Although it’s been used repeatedly as a movie title, Alive and Kicking perfectly captures the joyous enthusiasm of Susan Glatzer’s debut documentary, which presents swing dance as a vibrant, living art form.
In the trying relationship drama Between Us, a thirtysomething couple addresses commitment pressures with a childish display: a discussion about marriage builds to frenzied chanting and flailing dancing that dissolves into exhausted giggles.
What do you do with a loathsome hero? Noah Pritzker isn’t sure. His aimless first feature (co-written with Ben Tarnoff) is built around slippery teenage manipulator Clark Rayman (Ben Konigsberg), who goes from a little Machiavellian to big-time creepy with no rhyme or reason.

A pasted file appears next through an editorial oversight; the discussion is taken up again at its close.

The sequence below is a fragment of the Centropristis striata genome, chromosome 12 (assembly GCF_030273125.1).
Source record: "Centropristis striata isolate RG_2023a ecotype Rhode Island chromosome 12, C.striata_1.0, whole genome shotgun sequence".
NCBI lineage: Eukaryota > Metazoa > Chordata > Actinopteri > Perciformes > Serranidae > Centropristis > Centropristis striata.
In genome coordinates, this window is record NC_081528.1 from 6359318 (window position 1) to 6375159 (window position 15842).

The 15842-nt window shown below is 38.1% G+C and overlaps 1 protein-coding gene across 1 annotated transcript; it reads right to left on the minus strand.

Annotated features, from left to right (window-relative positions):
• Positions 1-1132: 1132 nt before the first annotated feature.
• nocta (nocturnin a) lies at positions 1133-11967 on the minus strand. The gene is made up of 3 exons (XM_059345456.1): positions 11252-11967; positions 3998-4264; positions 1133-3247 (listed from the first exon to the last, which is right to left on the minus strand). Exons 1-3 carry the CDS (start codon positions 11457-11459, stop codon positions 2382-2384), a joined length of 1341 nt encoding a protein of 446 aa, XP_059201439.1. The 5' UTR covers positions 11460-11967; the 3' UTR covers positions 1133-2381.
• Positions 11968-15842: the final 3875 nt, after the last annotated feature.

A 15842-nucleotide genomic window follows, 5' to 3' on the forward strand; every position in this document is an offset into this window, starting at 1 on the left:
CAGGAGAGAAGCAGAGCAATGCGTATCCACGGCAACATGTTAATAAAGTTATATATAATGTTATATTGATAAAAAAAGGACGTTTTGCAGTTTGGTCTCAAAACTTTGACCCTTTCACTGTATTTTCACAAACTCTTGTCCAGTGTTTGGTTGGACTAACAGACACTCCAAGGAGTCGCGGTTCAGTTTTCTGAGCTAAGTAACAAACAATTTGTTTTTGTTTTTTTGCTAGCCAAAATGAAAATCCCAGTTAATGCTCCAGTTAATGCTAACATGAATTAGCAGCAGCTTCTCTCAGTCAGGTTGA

The Chet Baker portrayed by Ethan Hawke in Robert Budreau’s misty biopic Born to Be Blue is midway between beauty and ruin. Behind him are the 1950s, when the jazz trumpeter and vocalist was the epitome of California cool. Ahead are two peripatetic decades of scattershot gigs and recording sessions.
Kent Mackenzie had an astute eye and a strong social conscience, and 1961’s The Exiles is a stunning example of social realism and aesthetic audacity, capturing 12 hours in the hardscrabble, hard-drinking lives of Native Americans in Los Angeles.